A liver transplant is reserved for people with liver failure or other severe complications of primary sclerosing cholangitis. Though uncommon, it's possible for primary sclerosing cholangitis to recur after a liver transplant.
Lifestyle and home remedies
If you've been diagnosed with primary sclerosing cholangitis, take steps to care for your liver, such as:
Don't drink alcohol.
Get vaccinated against hepatitis A and B.
Use care with chemicals at home and at work.
Maintain a healthy weight.
Follow directions on all medications, both prescription and over-the-counter. Make sure your pharmacist and any doctor prescribing for you know that you have a liver disease.
Talk to your doctor about any herbs or supplements you're taking since some can be harmful to your liver.
No alternative medicine treatments have been found to treat primary sclerosing cholangitis. But some complementary and alternative therapies may help you cope with the signs and symptoms of the disease. Talk to your doctor about your options.
Fatigue is common in people with primary sclerosing cholangitis. While doctors can treat some factors that may contribute to fatigue, your signs and symptoms may still persist. You might find relief with complementary and alternative treatments that have shown some benefit for fatigue, such as:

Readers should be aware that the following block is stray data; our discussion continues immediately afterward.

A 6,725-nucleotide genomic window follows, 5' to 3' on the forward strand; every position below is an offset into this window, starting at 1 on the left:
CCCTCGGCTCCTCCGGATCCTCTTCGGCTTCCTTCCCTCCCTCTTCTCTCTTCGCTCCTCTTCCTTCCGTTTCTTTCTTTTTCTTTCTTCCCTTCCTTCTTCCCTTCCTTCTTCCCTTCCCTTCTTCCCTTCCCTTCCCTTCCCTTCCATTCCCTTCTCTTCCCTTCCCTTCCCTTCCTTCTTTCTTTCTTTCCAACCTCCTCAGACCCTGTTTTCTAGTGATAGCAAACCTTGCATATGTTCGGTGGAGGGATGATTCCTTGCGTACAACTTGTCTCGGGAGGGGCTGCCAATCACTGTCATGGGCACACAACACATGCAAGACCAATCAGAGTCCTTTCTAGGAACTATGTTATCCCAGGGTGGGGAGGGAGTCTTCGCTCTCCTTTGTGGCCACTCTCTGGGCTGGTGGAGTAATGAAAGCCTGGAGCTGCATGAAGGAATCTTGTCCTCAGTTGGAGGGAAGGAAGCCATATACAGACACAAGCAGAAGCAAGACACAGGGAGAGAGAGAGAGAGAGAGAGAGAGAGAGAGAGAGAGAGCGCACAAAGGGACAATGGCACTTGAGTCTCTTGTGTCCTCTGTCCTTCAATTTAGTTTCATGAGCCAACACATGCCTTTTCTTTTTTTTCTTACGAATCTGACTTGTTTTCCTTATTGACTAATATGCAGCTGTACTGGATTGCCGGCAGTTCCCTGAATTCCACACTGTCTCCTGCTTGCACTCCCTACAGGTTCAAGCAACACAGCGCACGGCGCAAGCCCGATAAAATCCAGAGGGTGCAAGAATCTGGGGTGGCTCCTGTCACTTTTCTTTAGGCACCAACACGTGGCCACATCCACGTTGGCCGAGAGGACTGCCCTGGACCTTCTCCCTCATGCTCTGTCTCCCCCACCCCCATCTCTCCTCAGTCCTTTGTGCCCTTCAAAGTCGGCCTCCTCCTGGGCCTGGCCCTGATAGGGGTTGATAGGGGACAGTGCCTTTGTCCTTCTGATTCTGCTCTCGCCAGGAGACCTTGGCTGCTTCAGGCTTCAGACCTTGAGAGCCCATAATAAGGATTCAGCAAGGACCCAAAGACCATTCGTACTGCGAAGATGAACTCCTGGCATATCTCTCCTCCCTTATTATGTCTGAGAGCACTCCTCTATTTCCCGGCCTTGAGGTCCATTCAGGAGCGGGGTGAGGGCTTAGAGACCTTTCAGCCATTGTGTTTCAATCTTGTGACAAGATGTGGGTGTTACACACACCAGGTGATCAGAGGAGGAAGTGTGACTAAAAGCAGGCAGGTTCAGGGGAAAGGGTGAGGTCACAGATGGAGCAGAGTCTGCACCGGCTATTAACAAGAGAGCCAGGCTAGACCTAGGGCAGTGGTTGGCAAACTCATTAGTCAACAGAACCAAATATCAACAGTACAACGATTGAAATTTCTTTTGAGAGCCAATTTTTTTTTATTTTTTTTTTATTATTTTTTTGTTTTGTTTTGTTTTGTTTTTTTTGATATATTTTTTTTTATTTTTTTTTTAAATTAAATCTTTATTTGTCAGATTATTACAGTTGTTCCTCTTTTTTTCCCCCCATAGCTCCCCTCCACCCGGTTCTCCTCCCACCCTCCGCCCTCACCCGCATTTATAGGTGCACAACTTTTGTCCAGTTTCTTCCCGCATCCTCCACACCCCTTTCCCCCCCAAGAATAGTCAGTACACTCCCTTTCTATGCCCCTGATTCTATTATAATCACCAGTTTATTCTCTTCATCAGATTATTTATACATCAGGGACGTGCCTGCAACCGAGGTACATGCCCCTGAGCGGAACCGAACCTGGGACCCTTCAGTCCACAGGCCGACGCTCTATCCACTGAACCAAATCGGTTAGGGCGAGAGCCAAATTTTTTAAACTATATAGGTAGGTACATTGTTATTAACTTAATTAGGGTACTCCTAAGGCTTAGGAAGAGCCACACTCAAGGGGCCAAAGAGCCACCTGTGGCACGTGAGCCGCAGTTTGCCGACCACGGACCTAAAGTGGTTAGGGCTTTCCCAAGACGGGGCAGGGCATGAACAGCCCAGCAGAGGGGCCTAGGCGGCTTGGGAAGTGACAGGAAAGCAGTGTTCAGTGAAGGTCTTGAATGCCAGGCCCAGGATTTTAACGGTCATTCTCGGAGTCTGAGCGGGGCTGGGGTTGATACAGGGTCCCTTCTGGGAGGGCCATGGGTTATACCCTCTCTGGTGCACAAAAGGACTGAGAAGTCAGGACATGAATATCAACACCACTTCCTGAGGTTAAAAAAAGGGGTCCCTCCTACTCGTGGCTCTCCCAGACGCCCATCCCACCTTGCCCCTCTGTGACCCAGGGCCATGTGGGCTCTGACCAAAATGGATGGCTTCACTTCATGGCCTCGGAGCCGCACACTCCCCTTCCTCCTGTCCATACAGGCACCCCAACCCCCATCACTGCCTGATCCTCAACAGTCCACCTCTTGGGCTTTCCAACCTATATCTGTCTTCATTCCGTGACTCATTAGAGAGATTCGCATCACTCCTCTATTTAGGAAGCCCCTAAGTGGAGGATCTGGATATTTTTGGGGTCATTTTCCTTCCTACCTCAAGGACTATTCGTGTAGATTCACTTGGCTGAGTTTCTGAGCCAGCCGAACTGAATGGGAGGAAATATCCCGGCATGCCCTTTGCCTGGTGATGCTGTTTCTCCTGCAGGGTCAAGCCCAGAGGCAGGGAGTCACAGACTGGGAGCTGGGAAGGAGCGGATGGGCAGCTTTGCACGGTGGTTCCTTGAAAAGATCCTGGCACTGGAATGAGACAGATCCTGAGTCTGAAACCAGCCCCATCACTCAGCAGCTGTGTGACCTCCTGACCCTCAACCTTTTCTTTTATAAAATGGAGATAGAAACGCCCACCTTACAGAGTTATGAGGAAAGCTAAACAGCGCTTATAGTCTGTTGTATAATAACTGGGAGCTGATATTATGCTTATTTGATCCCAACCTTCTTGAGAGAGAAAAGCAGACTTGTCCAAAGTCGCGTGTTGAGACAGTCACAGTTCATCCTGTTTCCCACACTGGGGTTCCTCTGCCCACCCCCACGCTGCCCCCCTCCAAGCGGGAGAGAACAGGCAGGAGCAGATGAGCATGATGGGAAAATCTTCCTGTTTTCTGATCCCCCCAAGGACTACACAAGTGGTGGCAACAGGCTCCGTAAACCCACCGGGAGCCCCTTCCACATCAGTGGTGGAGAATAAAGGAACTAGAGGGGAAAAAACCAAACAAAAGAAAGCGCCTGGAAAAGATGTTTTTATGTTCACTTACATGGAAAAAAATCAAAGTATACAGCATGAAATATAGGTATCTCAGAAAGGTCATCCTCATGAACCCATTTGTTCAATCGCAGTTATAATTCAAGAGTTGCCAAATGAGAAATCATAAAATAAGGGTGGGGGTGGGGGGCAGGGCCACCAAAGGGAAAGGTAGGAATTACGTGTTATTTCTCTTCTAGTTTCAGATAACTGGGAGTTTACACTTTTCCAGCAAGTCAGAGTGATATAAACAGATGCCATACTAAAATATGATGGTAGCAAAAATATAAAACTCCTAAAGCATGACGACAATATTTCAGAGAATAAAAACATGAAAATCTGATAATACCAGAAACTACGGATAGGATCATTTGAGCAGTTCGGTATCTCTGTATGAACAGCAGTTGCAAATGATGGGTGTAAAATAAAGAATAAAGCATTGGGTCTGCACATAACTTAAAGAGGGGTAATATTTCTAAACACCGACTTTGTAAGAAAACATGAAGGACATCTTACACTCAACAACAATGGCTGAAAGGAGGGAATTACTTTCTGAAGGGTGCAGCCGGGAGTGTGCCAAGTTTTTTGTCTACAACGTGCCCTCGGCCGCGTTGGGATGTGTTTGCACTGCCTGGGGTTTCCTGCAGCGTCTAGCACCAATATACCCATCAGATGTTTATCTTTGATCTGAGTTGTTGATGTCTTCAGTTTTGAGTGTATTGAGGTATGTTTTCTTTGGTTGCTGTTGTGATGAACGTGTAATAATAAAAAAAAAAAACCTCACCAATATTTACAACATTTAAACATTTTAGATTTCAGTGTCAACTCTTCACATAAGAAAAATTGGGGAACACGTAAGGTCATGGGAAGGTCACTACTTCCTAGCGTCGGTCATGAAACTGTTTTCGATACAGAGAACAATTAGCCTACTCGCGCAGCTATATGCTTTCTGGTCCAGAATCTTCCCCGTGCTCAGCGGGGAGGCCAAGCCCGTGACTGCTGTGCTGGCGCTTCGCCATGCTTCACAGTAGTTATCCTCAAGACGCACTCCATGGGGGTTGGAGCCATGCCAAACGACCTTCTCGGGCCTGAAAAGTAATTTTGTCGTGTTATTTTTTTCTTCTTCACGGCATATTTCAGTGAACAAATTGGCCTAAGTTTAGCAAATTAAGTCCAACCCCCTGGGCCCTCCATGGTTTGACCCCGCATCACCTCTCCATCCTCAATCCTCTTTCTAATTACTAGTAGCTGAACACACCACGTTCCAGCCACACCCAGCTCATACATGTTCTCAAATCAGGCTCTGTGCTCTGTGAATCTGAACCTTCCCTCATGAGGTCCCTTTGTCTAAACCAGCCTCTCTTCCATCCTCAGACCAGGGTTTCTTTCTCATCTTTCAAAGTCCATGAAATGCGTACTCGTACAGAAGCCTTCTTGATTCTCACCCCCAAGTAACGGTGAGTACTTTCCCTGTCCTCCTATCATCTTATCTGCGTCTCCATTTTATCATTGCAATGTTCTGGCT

Exercise, such as walking 30 minutes most days of the week
Spending time with friends and family
Stress management techniques, such as meditation and relaxation exercises
Preparing for an appointment
Start by seeing your primary care doctor if you have signs or symptoms that worry you. If your doctor suspects you may have primary sclerosing cholangitis, you may be referred to a liver specialist (gastroenterologist or hepatologist).
Because appointments can be brief and because there's often a lot of ground to cover, it's a good idea to be well-prepared. Here's some information to help you get ready and what to expect from your doctor.
What you can do
Be aware of any pre-appointment restrictions. When you make your appointment, be sure to ask if there's anything you need to do in advance, such as restrict your diet.